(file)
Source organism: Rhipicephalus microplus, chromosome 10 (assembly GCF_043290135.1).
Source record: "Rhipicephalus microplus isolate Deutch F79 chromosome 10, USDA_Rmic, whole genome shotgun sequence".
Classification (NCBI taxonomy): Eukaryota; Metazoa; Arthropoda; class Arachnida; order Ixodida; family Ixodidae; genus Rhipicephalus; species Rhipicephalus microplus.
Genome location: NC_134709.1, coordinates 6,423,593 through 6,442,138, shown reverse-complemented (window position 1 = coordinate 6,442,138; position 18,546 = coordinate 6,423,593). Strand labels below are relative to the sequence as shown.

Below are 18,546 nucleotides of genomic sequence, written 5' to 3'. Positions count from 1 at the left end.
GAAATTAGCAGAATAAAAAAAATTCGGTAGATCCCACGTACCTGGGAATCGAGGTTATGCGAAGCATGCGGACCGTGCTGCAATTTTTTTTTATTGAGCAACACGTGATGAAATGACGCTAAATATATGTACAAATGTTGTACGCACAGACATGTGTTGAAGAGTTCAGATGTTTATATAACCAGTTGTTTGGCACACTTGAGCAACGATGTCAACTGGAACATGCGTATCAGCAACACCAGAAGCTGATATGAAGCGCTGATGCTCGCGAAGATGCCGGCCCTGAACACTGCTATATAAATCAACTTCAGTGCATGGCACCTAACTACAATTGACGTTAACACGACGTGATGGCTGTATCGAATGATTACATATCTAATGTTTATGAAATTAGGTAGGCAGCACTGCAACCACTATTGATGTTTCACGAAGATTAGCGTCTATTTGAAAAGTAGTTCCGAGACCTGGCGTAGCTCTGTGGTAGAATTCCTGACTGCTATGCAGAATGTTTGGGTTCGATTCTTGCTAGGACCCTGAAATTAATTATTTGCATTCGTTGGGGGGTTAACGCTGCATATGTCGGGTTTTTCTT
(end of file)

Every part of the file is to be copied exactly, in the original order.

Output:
Source organism: Rhipicephalus microplus, chromosome 10 (assembly GCF_043290135.1).
Source record: "Rhipicephalus microplus isolate Deutch F79 chromosome 10, USDA_Rmic, whole genome shotgun sequence".
Classification (NCBI taxonomy): Eukaryota; Metazoa; Arthropoda; class Arachnida; order Ixodida; family Ixodidae; genus Rhipicephalus; species Rhipicephalus microplus.
Genome location: NC_134709.1, coordinates 6,423,593 through 6,442,138, shown reverse-complemented (window position 1 = coordinate 6,442,138; position 18,546 = coordinate 6,423,593). Strand labels below are relative to the sequence as shown.

Below are 18,546 nucleotides of genomic sequence, written 5' to 3'. Positions count from 1 at the left end.
GAAATTAGCAGAATAAAAAAAATTCGGTAGATCCCACGTACCTGGGAATCGAGGTTATGCGAAGCATGCGGACCGTGCTGCAATTTTTTTTTATTGAGCAACACGTGATGAAATGACGCTAAATATATGTACAAATGTTGTACGCACAGACATGTGTTGAAGAGTTCAGATGTTTATATAACCAGTTGTTTGGCACACTTGAGCAACGATGTCAACTGGAACATGCGTATCAGCAACACCAGAAGCTGATATGAAGCGCTGATGCTCGCGAAGATGCCGGCCCTGAACACTGCTATATAAATCAACTTCAGTGCATGGCACCTAACTACAATTGACGTTAACACGACGTGATGGCTGTATCGAATGATTACATATCTAATGTTTATGAAATTAGGTAGGCAGCACTGCAACCACTATTGATGTTTCACGAAGATTAGCGTCTATTTGAAAAGTAGTTCCGAGACCTGGCGTAGCTCTGTGGTAGAATTCCTGACTGCTATGCAGAATGTTTGGGTTCGATTCTTGCTAGGACCCTGAAATTAATTATTTGCATTCGTTGGGGGGTTAACGCTGCATATGTCGGGTTTTTCTT